On Saturday August 5, the Gene Siskel Film Center of the School of the Art Institute will kick off the 23rd Annual Black Harvest Film Festival. It’s one of the longest running film festivals and this year’s roster of films, appearances and events lined up around it is a can’t miss. I am honored to sit on the Gene Siskel Film Center’s Advisory board among many of Chicago’s top corporate and civic leaders committed to bringing significant world class cinematic production in an intimate non-commercial setting. Unlike many other organizations in the city that lack the mindset to spotlight films made by diverse filmmakers or even diversity in broad form, the Gene Siskel film center has made it one of their missions to showcase diverse talents in film not only by hosting Black Harvest Film Festival but also throughout the year having other months solely dedicated to films representing and celebrating diverse voices and international cultures.
OPENING NIGHT Black Harvest Festival kicks off with a series of short films (Brooks People, Mama, I Made It, 90 Days) as well as presentation of the Deloris Jordan Award for Excellence in Community Leadership. Past recipients of the award have included civic leaders Quintin and Diane Primo, Chaz And Roger Ebert, Regina Taylor, Common to name a few. This year, the Gene Siskel Film Center of the School of the Art Institute will recognize Donnie Smith and Che “Rhymefest” Smith with the 2017 Deloris Jordan Award for Excellence in Community Leadership and the program will be hosted by Felicia Middlebrooks of WBBM/CBS and Christian Farr of NBC 5 Chicago. Opening night concludes with a lively celebration where attendees will join celebrity guests for a reception sponsored by MillerCoors at Joffrey Tower.
TELL THEM WE ARE RISING: THE STORY OF BLACK COLLEGES AND UNIVERSITIES. There was a time when black students were not admitted to colleges in America because you know, being black. Fast forward many years, civil rights demonstrations and assassinations later to make the dream of higher education a reality for many. Historial Black Colleges and Universities (HBCUs) were established “to provide the opportunity, relevance, and security often lacking elsewhere” for black students. Tell Them We Are Rising by documentarian Stanley Nelson making its Chicago debut, examines and celebrate the legacy of HBCUs. It also provides a fascinating overview of the embattled and illustrious history of HBCUs, covering such topics as the post-Civil War “contraband schools;” the opposed educational visions of Booker T. Washington and W.E.B. DuBois.
WHITNEY: CAN I BE ME She was gone too soon but she left a lasting legacy. Whitney Houston’ voice captivated us all over the years but she also battled demons most fans were not privy to until she asked Diane Sawyer to show her the receipts. Documentarian Nick Broomfield, who premiered Whitney, Can I Be Me at this year’s Tribeca Film Festival, offers the audience a never-before-seen backstage look at the height of Houston’s stardom and trace with penetrating detail the forces that contributed to her shortened career and subsequent death in 2012, at age 48. They create a picture of a remarkable woman who needed more help than she received and provide an unflinching, gripping, and wholly committed exploration of talent given and taken away, in an era obsessed with how that talent lives when the stage lights go down. Chicago audiences are in for a treat as the film makes its Chicago premiere ahead of its August 18 release in select theaters and television premiere August 25 on Showtime.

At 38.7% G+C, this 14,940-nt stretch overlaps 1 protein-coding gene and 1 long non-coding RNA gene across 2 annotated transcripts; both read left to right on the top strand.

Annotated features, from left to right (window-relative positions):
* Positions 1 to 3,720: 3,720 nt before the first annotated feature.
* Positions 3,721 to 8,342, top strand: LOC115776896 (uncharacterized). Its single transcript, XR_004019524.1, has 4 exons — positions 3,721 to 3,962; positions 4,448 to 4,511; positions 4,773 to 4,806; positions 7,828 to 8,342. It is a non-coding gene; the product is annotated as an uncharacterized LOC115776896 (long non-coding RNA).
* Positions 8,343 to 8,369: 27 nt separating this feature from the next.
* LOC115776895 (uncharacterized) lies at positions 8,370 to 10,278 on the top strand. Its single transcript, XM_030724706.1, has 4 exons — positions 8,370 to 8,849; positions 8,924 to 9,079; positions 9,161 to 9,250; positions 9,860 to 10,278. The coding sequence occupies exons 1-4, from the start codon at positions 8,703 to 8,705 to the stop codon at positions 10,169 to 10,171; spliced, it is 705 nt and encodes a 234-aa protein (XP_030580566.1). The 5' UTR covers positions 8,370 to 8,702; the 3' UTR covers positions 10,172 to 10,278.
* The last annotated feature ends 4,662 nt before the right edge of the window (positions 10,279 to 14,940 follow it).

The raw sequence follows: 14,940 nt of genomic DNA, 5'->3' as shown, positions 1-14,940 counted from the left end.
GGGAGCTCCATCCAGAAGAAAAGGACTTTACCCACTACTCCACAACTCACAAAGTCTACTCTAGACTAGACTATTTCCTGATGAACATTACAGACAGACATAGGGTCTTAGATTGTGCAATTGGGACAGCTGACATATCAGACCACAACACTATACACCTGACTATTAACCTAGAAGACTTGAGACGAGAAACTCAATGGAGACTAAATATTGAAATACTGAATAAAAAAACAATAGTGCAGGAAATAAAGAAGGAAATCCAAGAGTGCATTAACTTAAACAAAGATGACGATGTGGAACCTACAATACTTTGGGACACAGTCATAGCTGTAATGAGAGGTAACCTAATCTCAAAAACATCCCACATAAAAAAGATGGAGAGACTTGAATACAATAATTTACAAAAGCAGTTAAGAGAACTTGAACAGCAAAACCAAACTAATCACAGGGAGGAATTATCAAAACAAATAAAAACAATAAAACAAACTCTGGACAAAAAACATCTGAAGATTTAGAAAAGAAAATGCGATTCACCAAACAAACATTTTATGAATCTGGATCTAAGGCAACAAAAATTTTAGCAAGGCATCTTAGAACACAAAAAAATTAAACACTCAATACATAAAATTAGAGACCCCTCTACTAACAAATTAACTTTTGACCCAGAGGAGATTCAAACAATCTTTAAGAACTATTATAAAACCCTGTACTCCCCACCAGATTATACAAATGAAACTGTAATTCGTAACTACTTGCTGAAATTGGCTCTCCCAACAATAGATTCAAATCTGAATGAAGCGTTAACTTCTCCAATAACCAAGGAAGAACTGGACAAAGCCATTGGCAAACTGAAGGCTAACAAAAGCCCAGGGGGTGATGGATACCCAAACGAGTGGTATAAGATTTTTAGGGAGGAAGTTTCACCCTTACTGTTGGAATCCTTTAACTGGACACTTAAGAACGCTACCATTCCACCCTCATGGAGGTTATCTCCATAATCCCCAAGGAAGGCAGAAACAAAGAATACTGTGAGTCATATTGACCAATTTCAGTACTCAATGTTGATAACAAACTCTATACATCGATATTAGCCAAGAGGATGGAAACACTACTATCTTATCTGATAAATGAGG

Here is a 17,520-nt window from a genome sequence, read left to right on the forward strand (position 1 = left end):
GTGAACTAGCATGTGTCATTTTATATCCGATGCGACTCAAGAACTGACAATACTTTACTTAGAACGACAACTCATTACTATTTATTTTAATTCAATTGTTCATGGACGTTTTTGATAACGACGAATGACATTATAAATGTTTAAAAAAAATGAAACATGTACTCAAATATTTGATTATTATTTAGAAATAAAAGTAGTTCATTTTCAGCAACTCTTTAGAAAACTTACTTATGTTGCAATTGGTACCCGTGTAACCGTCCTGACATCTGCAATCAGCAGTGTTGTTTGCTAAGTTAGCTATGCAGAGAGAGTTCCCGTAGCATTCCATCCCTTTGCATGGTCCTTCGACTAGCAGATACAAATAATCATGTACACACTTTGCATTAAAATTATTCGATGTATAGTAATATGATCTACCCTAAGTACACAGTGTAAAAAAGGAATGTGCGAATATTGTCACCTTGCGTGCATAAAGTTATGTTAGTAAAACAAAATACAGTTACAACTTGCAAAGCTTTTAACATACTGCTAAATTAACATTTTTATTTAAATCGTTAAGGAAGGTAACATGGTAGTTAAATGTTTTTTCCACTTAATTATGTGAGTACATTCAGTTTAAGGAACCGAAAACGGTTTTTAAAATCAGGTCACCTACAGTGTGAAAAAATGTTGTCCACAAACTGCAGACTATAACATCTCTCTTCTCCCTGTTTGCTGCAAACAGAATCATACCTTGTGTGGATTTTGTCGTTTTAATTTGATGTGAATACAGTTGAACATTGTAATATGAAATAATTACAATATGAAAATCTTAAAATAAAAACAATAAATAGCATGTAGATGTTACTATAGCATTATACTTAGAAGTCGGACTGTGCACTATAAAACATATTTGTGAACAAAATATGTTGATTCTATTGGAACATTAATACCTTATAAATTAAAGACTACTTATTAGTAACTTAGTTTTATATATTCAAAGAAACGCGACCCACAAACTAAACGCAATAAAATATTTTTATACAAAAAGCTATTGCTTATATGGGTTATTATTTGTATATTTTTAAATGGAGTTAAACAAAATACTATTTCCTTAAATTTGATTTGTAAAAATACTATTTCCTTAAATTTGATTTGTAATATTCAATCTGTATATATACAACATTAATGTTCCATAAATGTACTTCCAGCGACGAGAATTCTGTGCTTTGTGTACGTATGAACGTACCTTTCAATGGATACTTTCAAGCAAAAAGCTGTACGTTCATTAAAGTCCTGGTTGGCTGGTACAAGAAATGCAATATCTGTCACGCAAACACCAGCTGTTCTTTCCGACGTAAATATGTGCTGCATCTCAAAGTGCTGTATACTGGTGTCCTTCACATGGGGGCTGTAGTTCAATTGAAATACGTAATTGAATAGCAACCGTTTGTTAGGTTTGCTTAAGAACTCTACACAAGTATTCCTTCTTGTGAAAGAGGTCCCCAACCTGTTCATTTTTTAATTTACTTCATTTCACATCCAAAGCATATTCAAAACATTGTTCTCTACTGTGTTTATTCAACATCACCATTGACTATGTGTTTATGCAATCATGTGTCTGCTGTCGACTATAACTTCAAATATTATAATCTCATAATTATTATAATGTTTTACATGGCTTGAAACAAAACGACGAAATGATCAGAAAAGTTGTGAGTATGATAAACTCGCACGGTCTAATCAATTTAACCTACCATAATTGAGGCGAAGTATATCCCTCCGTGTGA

SHORTS PROGRAM: WOMEN OF COLOR We can certainly say women of color in the film industry have made some strides as of late but its not much. A film like Girls Trip led by four black women made box office history and lets hope its just the begining. One of the shorts Supermom shows a daughter who thinks her mother is a real life super hero and she might be right. The other shorts program includes In The Spotlight, On the Verge of Motion
LOVE JONES. This pick is based on personal preference but if I were to name my top 5 favorite romantic movie of all time, Love Jones would be right there. Written and directed by Columbia College’s own Theodore Witcher and set in Chicago, we can all relate to the story of Darius and Nina and friends in some fashion. Love Jones, released in 1997, is a film about Darius Lovehall (Larenz Tate), a young black poet in Chicago who starts dating Nina Moseley (Nia Long) a beautiful and talented photographer. From the way they met, fell in love, broke up and reunited, all of it! This is also the 20th anniversary of Love Jones.
“Is your name Yemaya? Oh hell nah, it’s got to be Oshun…Who am I, well they all call me Brother to the night and right now I am The blues in your left thigh, trying to be the funk in your right. Is that alright?”
Black Harvest Film Festival runs from August 5 – 31, 2017 at the the Gene Siskel Film Center (164 N. State Street). You can get more details about all the films showing as well as ticket info. Hope to see you at one, a few or all of these!!
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pronounced: Boh-la-jee, like the Bellagio but w/o the O. SLC Founder and Editor, loves to write about topics at the intersection of career and lifestyle for today's young professional and future leaders.